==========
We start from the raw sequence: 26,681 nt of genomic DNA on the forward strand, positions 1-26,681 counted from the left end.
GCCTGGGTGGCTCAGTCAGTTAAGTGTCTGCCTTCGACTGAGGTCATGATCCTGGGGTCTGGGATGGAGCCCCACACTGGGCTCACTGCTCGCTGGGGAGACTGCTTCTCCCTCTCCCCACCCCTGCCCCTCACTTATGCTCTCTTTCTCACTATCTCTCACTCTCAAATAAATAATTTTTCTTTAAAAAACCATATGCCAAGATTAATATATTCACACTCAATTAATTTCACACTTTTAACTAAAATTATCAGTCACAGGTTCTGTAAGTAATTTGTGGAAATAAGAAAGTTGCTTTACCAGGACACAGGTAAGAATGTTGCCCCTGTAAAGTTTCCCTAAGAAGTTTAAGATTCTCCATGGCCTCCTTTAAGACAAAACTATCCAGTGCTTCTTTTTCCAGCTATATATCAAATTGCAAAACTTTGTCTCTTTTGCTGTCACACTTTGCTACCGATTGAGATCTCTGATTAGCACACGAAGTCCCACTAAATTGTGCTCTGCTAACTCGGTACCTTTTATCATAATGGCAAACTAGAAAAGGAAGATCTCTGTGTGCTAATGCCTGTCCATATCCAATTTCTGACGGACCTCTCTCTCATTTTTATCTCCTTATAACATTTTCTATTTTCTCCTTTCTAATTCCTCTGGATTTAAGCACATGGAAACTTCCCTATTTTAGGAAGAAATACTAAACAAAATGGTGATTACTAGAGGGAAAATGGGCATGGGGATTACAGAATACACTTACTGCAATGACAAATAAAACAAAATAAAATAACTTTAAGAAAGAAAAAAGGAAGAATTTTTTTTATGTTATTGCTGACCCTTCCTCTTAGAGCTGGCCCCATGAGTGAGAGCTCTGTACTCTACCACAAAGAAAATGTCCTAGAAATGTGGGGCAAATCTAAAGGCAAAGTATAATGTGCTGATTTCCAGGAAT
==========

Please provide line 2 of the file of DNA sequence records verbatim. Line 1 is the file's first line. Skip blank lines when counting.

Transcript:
GCCTGGGTGGCTCAGTCAGTTAAGTGTCTGCCTTCGACTGAGGTCATGATCCTGGGGTCTGGGATGGAGCCCCACACTGGGCTCACTGCTCGCTGGGGAGACTGCTTCTCCCTCTCCCCACCCCTGCCCCTCACTTATGCTCTCTTTCTCACTATCTCTCACTCTCAAATAAATAATTTTTCTTTAAAAAACCATATGCCAAGATTAATATATTCACACTCAATTAATTTCACACTTTTAACTAAAATTATCAGTCACAGGTTCTGTAAGTAATTTGTGGAAATAAGAAAGTTGCTTTACCAGGACACAGGTAAGAATGTTGCCCCTGTAAAGTTTCCCTAAGAAGTTTAAGATTCTCCATGGCCTCCTTTAAGACAAAACTATCCAGTGCTTCTTTTTCCAGCTATATATCAAATTGCAAAACTTTGTCTCTTTTGCTGTCACACTTTGCTACCGATTGAGATCTCTGATTAGCACACGAAGTCCCACTAAATTGTGCTCTGCTAACTCGGTACCTTTTATCATAATGGCAAACTAGAAAAGGAAGATCTCTGTGTGCTAATGCCTGTCCATATCCAATTTCTGACGGACCTCTCTCTCATTTTTATCTCCTTATAACATTTTCTATTTTCTCCTTTCTAATTCCTCTGGATTTAAGCACATGGAAACTTCCCTATTTTAGGAAGAAATACTAAACAAAATGGTGATTACTAGAGGGAAAATGGGCATGGGGATTACAGAATACACTTACTGCAATGACAAATAAAACAAAATAAAATAACTTTAAGAAAGAAAAAAGGAAGAATTTTTTTTATGTTATTGCTGACCCTTCCTCTTAGAGCTGGCCCCATGAGTGAGAGCTCTGTACTCTACCACAAAGAAAATGTCCTAGAAATGTGGGGCAAATCTAAAGGCAAAGTATAATGTGCTGATTTCCAGGAAT